On the Fabric of the Human Body: The Bones and Cartilages

On the Fabric of the Human Body: The Bones and Cartilages

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Overview

On the Fabric of the Human Body: The Bones and Cartilages by Andreas Vesalius

Vesalius's De humani corporis fabrica libri septem, first published in 1543 is, along with William Harvey's classic work from 1628 on the discovery of the circulation of the blood, one of the two most famous books in the history of medicine. A cornerstone of the scientific revolution, published the same year as Copernicus's monumental treatise on the heliocentric universe, De humani corporis fabrica inaugurated the modern study of anatomy, leading to the eventual overturn of the Galenic system that had dominated medical science for fourteen centuries.

Illustrated with woodcuts by artists in the school of Titian that have for centuries remained standard icons of medical literature, Vesalius's work is also a classic of sixteenth-century graphic art. When it was originally published in the mid-sixteenth century its Latin text guaranteed its accessibility to an international medical and scientific audience, all of whom had been educated to read and write Latin. Of course, fewer and fewer physicians and scientists read Latin today, and even professional classicists have reported considerable difficulty in interpreting Vesalius's technical Renaissance medical Latin. Although many editions, revisions, adaptations, and facsimiles of this work appeared over the centuries, remarkably it was never before now translated, except for fragments, into a modern language other than Russian (Moscow, 1950-1954). The Richardson and Carman translation supplies a modern, accessible version of this monumental work for the first time. Dr. Richardson and Professor Carman bring a lifetime of experience to the task of translating and presenting Vesalius's painstaking account of the fabric of the human body, having devoted many years to scholarly study of the Latin language (Dr. Richardson) and detailed human anatomy (Professor Carman).

Book I: The Bones and Cartilages, the first of the seven books in which Vesalius' encyclopedic work is divided, comprises approximately one- quarter, or 100,000 words, of the roughly 400,000 words that make up the entire Fabrica. The seventy-three illustrations in Book I and the historiated initial letters have been reproduced from the facsimile of the 1543 edition. The whole of Vesalius's text of Book I has been translated, including his marginal notes. The work begins with Vesalius's own Preface, the Publisher's Note to the Reader, and Vesalius's Letter to Johannes Oporinus, the printer and publisher of the original edition. At the end of each of the forty chapters in Book I there are detailed translator's notes explaining subtleties in the translation. There are also indexes to the text, to people and places, to words from languages other than English, and to the translator's notes. Informative and interpretive prefaces by the translators provide details about the history, anatomy, and translation process of the work.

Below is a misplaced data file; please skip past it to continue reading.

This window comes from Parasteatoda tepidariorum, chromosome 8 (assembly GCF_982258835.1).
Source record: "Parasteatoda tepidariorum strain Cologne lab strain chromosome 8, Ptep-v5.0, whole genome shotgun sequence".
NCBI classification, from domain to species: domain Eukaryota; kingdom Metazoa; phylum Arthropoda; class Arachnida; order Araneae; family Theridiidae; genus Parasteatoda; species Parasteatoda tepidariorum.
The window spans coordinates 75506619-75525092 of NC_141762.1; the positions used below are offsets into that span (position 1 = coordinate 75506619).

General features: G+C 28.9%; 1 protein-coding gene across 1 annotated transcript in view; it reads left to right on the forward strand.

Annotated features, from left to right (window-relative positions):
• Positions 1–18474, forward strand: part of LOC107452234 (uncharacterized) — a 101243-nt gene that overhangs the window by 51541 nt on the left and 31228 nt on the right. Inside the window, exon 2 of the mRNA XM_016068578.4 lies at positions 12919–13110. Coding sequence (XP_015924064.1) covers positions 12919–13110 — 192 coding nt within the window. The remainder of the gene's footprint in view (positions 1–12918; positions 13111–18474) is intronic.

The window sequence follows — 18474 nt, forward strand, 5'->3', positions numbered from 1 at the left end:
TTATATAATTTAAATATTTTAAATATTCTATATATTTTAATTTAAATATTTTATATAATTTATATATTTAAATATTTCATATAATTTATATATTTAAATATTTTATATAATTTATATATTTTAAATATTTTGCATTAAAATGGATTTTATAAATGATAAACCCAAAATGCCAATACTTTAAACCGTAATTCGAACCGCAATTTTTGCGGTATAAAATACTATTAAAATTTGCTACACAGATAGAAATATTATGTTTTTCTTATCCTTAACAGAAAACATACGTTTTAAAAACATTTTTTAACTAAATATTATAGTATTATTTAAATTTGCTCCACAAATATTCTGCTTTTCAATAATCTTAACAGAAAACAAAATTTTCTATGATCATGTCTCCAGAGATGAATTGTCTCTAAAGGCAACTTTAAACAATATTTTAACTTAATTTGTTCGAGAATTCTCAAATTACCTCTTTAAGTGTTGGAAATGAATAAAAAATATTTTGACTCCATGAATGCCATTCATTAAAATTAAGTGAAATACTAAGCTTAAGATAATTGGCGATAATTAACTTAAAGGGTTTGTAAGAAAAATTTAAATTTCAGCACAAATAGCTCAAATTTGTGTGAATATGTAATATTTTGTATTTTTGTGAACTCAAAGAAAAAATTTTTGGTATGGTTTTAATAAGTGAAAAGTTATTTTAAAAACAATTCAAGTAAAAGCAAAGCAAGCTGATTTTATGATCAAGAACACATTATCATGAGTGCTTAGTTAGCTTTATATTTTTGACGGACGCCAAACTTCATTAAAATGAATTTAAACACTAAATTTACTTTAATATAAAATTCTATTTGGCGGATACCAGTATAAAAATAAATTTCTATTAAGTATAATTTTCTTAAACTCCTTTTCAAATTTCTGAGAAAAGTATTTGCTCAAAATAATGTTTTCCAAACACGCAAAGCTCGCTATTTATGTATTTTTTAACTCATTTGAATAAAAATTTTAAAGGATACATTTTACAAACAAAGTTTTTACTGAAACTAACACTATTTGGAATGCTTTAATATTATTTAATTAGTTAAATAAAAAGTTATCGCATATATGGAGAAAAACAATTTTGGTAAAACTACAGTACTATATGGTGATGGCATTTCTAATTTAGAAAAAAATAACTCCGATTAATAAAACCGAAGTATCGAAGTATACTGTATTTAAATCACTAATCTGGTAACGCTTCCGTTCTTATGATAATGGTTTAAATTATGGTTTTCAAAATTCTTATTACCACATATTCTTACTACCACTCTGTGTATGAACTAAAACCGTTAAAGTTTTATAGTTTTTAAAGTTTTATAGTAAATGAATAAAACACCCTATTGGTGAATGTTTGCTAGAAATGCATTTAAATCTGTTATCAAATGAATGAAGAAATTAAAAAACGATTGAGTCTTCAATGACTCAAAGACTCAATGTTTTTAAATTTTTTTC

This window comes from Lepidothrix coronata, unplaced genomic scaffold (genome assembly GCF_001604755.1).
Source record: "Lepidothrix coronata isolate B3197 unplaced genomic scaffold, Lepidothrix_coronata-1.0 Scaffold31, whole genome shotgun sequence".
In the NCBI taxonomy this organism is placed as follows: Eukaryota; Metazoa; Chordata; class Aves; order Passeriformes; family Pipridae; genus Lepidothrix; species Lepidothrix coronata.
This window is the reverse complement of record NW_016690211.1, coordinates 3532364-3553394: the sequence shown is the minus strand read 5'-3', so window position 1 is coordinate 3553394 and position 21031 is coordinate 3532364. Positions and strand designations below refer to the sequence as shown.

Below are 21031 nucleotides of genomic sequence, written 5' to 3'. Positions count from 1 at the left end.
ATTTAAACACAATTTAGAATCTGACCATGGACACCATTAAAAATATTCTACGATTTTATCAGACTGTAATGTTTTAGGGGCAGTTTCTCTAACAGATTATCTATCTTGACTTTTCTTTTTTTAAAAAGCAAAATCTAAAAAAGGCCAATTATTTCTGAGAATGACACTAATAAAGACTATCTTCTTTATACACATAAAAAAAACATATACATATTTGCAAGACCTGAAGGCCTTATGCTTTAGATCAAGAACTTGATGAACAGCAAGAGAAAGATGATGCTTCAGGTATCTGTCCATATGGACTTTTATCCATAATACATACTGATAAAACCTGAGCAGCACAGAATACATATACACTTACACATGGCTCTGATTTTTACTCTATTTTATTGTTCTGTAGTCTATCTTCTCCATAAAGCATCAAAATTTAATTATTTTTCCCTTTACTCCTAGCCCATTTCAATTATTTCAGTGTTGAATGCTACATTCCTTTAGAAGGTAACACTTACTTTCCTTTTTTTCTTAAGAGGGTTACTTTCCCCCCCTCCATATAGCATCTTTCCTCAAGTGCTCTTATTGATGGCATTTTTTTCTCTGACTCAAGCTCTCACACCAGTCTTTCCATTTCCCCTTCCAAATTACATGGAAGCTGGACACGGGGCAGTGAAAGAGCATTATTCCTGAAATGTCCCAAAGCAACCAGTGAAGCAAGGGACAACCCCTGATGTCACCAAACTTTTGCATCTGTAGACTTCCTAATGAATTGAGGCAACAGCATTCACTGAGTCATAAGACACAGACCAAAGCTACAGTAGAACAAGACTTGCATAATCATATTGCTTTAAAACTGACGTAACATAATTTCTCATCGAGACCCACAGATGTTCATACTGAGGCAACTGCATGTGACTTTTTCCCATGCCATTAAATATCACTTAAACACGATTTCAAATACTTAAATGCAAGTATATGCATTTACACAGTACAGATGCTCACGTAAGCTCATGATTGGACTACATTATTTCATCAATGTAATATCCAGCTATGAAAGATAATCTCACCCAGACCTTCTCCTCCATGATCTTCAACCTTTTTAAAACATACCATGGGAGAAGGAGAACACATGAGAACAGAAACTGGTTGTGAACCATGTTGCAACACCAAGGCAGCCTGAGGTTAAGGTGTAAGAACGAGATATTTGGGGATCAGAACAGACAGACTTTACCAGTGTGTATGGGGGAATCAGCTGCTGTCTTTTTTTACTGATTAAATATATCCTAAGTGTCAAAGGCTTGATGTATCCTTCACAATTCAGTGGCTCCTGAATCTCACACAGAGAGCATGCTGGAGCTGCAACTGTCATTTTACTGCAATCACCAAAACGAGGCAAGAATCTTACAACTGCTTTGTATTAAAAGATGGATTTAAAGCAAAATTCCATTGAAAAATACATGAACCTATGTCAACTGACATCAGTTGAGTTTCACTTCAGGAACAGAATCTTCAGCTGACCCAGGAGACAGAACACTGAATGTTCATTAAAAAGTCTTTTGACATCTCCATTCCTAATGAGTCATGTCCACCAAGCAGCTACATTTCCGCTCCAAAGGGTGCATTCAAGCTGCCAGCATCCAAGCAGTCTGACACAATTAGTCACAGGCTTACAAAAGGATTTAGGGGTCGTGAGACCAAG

Book I: The Bones and Cartilages, which stands on its own as a major contribution to the history of medicine and of world culture, is the first installment of a forthcoming complete translation of Vesalius's Fabrica. Vesalius began his encyclopedia of anatomy with osteology because he rightly considered bones to be the foundation and framework supporting the human body. Book I: The Bones and Cartilages is unquestionably the first modern encyclopedic study of osteology.

Product Details

ISBN-13: 9780930405731
Publisher: Norman Publishing
Publication date: 01/01/1998
Series: Norman Anatomy Ser.
Pages: 416
Product dimensions: 6.50(w) x 1.50(h) x 9.50(d)

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